British Prime Minister Boris Johnson remained braced for the publication of senior civil servant Sue Gray's inquiry into allegations of lockdown-breaching parties in Downing Street.

Police in the UK have launched an investigation into multiple events.

The British Prime Minister said he welcomed Scotland Yard's investigation and hoped officers would "help to draw a line under matters" after his leadership was plunged into deeper jeopardy by the development.

Downing Street signalled he is willing to speak to the officers investigating alleged breaches of coronavirus rules over the past two years, but said Mr Johnson believes he has not broken the law.

Uncertainty was cast over the publication of Ms Gray's inquiry into claims of lockdown breaches, but it was understood her report could still be published in the coming days as her team hold discussions with police.

A No 10 source said they were yet to be told when Mr Johnson would receive the report, amid suggestions it could come as soon as tonight, in advance of its wider publication.

Downing Street initially suggested that elements of the long-awaited Cabinet Office inquiry that touch on potentially criminal acts may be paused now police are involved.

But after it emerged Scotland Yard had not objected to any publication, No 10 said it was not trying to block the report and said Ms Gray's team were in talks over "what may or may not be published".

Police Commissioner Cressida Dick said that officers are investigating a "number of events" in Downing Street and Whitehall, after being passed information from the Gray inquiry.

Mr Johnson told the Commons that he welcomes the Met investigation "because I believe this will help to give the public the clarity it needs and help to draw a line under matters".

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Call for Gray report to be published 'in full'

The British Prime Minister's official spokesman said that "anyone asked to, will co-operate fully" when asked if Mr Johnson is willing to be interviewed by officers.

Pressed on whether the British Prime Minister thinks he has not broken the law, the spokesman said: "I need to be cautious about what I say but I think that's fair to say that he does not."

Labour leader Keir Starmer said the Gray report must be published "in full" so there is no "cover-up".

Some Tory MPs have publicly called for Mr Johnson's resignation, but others have said they will await the publication of the Gray report before trying to trigger a vote of no confidence.

The Cabinet Office has not set out how the latest development affects the publication of the report, with a spokesman saying that work is "continuing".

Some Tory MPs have called for Boris Johnson to resign

Commissioner Cressida announced the investigation had opened at a meeting of the London Assembly's Police and Crime Committee.

She said they are looking at "a number of events that took place at Downing Street and Whitehall in the last two years in relation to potential breaches of Covid-19 regulations".

The investigation was opened as a result of information from the Gray inquiry and "my officers' own assessment", Commissioner Cressida added.

She pledged to only give updates at "significant points" and declined to say which alleged parties are under investigation, nor would she put a timeline on when officers could detail their findings.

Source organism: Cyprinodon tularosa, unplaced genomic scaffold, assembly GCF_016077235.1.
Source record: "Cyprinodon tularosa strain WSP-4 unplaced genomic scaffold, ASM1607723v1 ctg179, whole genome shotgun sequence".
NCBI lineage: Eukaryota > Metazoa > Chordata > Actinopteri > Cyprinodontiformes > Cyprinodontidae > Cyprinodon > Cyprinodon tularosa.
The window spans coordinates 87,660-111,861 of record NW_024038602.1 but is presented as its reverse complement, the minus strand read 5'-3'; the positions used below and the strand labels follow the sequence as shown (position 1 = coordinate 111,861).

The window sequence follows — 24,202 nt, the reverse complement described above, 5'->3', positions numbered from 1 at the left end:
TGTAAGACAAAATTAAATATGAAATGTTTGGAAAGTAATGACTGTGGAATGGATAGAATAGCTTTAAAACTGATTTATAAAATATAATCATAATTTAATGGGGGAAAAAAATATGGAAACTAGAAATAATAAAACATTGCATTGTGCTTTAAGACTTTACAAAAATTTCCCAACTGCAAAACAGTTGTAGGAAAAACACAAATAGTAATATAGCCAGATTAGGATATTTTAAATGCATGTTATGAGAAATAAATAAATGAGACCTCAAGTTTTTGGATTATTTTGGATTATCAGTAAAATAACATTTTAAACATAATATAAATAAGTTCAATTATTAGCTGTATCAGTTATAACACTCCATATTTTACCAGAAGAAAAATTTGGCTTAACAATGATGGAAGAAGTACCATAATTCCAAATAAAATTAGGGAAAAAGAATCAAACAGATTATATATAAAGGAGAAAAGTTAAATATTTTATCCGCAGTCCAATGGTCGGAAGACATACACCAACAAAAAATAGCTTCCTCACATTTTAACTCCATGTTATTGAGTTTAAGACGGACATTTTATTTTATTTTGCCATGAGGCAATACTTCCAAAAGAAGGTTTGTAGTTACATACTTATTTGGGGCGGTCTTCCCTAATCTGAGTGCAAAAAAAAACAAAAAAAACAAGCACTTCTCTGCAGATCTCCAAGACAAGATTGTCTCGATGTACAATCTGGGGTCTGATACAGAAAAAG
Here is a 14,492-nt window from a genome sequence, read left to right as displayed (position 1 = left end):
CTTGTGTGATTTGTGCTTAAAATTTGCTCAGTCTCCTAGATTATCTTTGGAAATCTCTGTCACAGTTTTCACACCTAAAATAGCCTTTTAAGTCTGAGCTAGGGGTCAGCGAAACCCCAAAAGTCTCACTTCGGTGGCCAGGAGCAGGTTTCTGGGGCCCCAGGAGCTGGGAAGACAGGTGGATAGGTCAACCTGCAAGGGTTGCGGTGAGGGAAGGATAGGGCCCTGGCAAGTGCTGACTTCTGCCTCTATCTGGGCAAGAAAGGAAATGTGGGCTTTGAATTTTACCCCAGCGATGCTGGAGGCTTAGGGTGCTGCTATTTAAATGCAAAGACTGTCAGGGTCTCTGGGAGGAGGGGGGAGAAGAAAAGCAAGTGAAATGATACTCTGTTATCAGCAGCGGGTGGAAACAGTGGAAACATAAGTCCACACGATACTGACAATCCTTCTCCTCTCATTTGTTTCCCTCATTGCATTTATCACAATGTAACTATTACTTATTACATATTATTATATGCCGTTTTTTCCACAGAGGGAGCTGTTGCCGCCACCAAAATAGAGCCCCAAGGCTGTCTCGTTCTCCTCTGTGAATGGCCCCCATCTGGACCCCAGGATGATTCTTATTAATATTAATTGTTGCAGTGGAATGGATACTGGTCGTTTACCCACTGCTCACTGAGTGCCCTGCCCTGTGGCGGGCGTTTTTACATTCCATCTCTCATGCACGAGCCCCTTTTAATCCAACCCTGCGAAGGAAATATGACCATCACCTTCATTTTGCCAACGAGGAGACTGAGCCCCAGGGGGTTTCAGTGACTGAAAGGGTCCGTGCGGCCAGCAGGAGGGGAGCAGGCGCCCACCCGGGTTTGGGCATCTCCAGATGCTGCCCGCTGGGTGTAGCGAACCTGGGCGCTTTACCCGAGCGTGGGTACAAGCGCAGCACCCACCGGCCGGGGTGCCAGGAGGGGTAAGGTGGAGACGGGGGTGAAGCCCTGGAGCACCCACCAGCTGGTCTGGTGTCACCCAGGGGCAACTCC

"The fact that we are now investigating does not, of course, mean that fixed penalty notices will necessarily be issued in every instance and to every person involved," she said.

Commissioner Cressida said investigations are carried out into "the most serious and flagrant type of breach" where individuals knew they were committing an offence or "ought to have known".

She said "several other events" that appeared to have taken place in Downing Street and Whitehall had also been assessed, but they were not thought to have reached the threshold for criminal investigation.

Deputy Assistant Commissioner Jane Connors, the Met's Covid-19 lead, will oversee the investigation being carried out by the special inquiry team, which works on sensitive and confidential work involving high-profile subjects and offences by those in public office.

The Met had been under pressure to open an investigation for weeks, with the Daily Mirror first reporting allegations of parties in No 10 during Covid restrictions two months ago.

Allegations of at least 19 gatherings

Fresh allegations have emerged at a steady pace since then and have now totalled at least 19 separate events.

The latest emerged yesterday when Downing Street was forced to admit Mr Johnson had a birthday celebration inside No 10 during the first lockdown.

Downing Street conceded staff "gathered briefly" in the Cabinet Room following a meeting, after it was alleged 30 people attended and shared cake despite social mixing indoors being banned.

ITV News reported the Mr Johnson's wife, Carrie Johnson, had organised the surprise get-together complete with a chorus of "happy birthday" on the afternoon of 19 June 2020.

Interior designer Lulu Lytle admitted attending, but said she was only present "briefly" while waiting to talk to Mr Johnson about the refurbishments she was carrying out at the couple's flat above No 11.

Chancellor Rishi Sunak was understood to have briefly attended as the gathering was breaking up, as he entered the room to attend a Covid strategy meeting.

ITV reported picnic food from M&S was eaten and Martin Reynolds, Mr Johnson's under-fire principal private secretary, was also said to have attended, as was No 10's director of communications Jack Doyle and head of operations Shelley Williams-Walker.

Social gatherings indoors were forbidden under lockdown laws at the time, with a relaxation of the regulations permitting gatherings of up to six people to take place outside.